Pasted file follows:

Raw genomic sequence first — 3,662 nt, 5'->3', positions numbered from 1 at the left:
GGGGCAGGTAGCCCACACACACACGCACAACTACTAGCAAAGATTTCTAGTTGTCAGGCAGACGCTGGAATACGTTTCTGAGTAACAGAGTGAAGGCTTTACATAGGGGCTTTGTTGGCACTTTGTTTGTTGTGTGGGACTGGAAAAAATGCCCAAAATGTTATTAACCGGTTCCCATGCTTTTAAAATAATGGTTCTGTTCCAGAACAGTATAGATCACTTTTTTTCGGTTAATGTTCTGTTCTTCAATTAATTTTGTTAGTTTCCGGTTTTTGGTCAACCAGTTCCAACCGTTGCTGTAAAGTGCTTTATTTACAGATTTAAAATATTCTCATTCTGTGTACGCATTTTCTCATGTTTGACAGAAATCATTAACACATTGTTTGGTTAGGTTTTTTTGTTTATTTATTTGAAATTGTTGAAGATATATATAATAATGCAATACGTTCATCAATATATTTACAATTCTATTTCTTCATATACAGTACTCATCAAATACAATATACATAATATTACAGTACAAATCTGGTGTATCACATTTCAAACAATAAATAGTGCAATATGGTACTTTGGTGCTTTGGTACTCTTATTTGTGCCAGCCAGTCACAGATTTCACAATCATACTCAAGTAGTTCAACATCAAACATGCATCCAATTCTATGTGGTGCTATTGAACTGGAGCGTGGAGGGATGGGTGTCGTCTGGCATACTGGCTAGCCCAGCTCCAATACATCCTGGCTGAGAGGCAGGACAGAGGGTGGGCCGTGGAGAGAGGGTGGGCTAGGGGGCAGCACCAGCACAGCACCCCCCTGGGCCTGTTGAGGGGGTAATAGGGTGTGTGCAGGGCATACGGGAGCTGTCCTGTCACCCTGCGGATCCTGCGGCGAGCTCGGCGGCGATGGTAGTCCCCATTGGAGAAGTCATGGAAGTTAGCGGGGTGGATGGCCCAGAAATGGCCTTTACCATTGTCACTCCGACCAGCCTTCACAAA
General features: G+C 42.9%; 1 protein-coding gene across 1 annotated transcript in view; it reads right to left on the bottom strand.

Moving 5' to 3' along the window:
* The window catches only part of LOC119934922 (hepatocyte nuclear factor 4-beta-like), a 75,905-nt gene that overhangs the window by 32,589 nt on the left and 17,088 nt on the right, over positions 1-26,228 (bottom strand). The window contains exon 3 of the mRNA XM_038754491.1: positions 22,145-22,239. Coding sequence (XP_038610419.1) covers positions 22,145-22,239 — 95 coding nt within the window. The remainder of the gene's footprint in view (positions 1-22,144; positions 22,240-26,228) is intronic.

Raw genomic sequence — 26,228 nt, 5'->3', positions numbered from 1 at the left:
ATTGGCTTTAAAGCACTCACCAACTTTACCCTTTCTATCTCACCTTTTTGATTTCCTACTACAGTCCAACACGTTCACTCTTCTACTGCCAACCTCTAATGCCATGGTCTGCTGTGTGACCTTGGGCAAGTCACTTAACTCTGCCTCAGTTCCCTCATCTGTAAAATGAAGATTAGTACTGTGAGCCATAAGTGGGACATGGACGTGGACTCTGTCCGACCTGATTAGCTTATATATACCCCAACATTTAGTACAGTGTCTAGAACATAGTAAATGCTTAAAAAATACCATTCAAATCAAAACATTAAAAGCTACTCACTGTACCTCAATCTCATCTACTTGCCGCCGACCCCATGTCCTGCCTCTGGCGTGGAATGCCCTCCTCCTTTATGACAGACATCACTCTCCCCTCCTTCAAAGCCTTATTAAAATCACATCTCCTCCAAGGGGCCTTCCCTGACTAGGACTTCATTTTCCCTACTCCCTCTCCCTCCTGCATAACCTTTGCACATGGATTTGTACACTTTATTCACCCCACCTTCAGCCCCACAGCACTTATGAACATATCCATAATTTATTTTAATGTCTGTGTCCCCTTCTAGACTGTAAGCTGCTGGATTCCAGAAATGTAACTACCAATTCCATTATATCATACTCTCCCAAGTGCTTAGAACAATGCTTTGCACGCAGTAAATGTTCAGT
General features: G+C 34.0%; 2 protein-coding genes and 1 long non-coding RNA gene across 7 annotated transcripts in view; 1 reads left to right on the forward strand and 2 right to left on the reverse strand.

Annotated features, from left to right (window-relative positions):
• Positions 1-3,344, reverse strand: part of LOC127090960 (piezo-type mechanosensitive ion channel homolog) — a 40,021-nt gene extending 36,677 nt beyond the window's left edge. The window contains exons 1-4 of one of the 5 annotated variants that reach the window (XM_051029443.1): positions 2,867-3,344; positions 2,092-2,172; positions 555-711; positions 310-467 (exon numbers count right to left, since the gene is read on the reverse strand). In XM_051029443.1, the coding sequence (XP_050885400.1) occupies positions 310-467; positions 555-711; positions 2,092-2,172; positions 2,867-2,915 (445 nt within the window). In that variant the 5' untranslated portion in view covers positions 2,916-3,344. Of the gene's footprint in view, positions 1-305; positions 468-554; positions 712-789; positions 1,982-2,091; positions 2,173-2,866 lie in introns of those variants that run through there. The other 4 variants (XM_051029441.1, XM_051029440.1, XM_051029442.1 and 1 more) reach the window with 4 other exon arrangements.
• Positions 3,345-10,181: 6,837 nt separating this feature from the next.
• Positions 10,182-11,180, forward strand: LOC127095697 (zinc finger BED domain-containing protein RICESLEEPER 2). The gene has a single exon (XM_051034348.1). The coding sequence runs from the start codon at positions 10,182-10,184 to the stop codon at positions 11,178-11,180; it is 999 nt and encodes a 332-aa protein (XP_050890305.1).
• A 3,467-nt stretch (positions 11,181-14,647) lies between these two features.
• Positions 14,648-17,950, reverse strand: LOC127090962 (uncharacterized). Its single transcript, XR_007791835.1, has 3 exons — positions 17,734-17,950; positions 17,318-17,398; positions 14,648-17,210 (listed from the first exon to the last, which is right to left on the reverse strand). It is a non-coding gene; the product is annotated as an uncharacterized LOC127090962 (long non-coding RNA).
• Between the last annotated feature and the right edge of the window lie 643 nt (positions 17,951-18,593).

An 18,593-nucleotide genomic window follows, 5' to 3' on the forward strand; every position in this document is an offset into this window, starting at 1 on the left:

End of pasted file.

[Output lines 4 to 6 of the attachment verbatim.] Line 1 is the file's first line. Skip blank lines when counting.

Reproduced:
Moving 5' to 3' along the window:
* The window catches only part of LOC119934922 (hepatocyte nuclear factor 4-beta-like), a 75,905-nt gene that overhangs the window by 32,589 nt on the left and 17,088 nt on the right, over positions 1-26,228 (bottom strand). The window contains exon 3 of the mRNA XM_038754491.1: positions 22,145-22,239. Coding sequence (XP_038610419.1) covers positions 22,145-22,239 — 95 coding nt within the window. The remainder of the gene's footprint in view (positions 1-22,144; positions 22,240-26,228) is intronic.

Raw genomic sequence — 26,228 nt, 5'->3', positions numbered from 1 at the left: